5. Hoping the worse doesn't happen only makes it worse
Nobody wants to have a data breach, but you need to act as if one will, advised Kevin Mandia, chief executive of Mandiant, which specializes in post-breach analysis services and software tools. Every organization can take steps to lessen the impact of a breach once it happens. Unfortunately, most companies wait until it is too late to test or even create their response strategies, he said.
Every company should record the data flow, from who had access when to what systems used the data. But few do, Mandia said. "There's no question, the most common error we see is failure to document what happened," he said. "People hire us and the first thing we ask for is any related documentation that people already have. Most often, people will hand terabytes of data and no formal documentation. Technicians stink at it, and lawyers don't mandate it. So in almost every incident, we go in and ask them what happened and the response is the sound of crickets chirping."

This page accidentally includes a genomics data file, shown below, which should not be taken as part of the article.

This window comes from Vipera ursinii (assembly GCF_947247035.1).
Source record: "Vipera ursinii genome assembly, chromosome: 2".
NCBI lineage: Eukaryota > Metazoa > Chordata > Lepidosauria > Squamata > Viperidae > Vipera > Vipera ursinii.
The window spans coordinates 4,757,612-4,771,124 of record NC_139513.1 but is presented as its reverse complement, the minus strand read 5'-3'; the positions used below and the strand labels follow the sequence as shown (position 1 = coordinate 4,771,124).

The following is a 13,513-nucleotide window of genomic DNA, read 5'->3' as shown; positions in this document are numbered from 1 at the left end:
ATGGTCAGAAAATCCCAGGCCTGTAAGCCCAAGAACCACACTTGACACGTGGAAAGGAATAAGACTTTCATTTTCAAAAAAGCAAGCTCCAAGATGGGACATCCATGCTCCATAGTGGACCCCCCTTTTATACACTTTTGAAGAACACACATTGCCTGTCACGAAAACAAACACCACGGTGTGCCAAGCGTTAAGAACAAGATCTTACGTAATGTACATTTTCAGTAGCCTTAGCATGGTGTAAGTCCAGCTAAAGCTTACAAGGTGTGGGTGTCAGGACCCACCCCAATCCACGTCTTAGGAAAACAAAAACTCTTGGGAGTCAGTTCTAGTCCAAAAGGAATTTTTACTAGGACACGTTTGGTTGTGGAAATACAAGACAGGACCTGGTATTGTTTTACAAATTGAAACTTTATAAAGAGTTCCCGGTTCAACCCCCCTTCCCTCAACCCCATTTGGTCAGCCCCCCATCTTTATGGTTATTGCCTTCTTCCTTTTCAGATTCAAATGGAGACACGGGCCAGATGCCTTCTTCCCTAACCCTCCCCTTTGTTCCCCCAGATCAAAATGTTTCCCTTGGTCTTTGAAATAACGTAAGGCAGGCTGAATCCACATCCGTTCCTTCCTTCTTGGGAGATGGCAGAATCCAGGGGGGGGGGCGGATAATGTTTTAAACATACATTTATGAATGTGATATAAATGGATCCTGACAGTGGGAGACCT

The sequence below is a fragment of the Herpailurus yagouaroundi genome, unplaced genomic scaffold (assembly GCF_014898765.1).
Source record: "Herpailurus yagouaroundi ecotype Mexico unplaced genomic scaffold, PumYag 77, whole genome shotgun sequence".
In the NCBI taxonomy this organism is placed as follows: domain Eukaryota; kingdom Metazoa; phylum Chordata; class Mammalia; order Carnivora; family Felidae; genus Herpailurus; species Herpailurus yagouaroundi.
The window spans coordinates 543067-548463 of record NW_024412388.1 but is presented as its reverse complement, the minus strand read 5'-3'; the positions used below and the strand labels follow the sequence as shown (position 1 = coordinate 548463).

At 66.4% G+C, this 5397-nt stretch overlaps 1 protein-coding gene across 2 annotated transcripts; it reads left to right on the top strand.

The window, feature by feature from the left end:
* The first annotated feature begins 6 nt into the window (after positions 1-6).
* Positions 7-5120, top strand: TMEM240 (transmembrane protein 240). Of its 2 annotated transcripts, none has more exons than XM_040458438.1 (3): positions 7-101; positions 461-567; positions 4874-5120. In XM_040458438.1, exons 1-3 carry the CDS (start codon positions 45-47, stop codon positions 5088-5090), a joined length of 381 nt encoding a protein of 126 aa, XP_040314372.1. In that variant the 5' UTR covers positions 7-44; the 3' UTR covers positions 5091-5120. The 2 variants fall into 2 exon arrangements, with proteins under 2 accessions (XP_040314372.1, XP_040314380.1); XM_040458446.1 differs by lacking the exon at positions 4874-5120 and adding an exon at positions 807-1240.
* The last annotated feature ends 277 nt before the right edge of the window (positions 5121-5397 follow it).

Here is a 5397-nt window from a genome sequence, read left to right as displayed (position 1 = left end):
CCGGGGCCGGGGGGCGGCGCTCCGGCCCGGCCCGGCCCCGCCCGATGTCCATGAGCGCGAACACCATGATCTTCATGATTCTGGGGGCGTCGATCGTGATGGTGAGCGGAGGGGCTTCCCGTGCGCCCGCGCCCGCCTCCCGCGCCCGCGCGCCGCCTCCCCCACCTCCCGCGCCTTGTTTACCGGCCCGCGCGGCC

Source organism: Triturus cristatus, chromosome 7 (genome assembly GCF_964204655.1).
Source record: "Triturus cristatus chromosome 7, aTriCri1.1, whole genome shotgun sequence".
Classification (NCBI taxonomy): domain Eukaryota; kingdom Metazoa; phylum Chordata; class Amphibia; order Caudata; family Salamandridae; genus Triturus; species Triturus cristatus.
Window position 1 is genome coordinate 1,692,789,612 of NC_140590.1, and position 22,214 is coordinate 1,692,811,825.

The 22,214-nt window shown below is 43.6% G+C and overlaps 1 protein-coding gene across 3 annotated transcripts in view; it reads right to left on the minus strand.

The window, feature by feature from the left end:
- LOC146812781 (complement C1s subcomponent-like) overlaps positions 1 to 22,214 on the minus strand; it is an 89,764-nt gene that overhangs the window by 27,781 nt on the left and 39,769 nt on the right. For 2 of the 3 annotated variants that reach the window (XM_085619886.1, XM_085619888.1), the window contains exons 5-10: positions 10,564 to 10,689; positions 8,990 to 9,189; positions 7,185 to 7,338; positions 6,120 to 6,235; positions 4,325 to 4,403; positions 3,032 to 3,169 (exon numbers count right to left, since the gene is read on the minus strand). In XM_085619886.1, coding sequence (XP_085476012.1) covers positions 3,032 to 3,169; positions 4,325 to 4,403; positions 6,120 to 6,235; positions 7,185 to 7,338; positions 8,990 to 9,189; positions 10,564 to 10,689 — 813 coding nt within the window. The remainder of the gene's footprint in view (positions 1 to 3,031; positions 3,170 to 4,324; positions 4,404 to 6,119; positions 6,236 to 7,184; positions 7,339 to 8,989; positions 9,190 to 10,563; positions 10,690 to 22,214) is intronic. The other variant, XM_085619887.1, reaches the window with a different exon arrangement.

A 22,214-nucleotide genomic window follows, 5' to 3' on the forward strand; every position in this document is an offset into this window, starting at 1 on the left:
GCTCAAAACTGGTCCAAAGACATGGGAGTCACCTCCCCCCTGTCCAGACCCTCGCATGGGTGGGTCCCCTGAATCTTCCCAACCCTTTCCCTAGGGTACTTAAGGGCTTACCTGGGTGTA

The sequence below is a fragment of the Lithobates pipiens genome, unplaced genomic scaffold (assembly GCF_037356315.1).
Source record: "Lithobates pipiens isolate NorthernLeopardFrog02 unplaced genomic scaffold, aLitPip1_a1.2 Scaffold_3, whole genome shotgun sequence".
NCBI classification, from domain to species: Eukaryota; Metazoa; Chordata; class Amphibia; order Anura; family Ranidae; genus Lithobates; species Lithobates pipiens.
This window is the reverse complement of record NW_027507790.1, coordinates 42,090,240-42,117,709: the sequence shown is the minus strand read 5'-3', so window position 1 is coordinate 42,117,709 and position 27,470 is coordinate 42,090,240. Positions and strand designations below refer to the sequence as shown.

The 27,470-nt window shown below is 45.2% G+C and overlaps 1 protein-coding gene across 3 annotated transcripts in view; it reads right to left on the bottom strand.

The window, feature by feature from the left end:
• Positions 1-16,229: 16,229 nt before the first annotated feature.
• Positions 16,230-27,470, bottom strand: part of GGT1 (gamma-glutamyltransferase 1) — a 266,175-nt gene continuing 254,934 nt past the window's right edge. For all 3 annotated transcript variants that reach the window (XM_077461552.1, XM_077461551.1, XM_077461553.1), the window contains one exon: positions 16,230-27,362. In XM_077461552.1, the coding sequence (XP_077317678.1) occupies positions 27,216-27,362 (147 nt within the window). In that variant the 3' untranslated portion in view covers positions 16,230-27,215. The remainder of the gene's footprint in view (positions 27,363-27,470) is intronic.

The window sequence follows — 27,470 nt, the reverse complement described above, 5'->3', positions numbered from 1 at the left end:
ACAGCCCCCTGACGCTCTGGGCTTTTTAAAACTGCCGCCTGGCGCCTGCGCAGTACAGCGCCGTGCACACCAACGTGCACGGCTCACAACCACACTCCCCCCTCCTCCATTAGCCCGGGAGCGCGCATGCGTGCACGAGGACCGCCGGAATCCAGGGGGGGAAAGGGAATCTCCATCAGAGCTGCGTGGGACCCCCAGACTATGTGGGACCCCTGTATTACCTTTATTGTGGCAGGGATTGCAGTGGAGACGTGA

6. Avoiding or diluting response leadership makes breaches worse
Companies also seriously inhibit their ability to respond to breaches by failing to appoint a single leader or small team to spearhead efforts to respond to incidents and chase down important details.
In many firms, the process devolves into a game of pass-the-buck, while others involve so many people in the breach response effort that they actually become a hindrance to the related investigation.
"We often respond and no one is in charge, no one wants to be, and as a result, no one knows what dedication of resources to give the incident in terms of money, tools, or technologies, and no one person individually can balance their day job with the amount of resources needed to handle a major incident," Mandia said.
"On the flip side, some companies now bring too many people to the decision-making table while still trying to respond. We show up and we're immediately briefing 12 people -- and 10 don't need to be there," he said.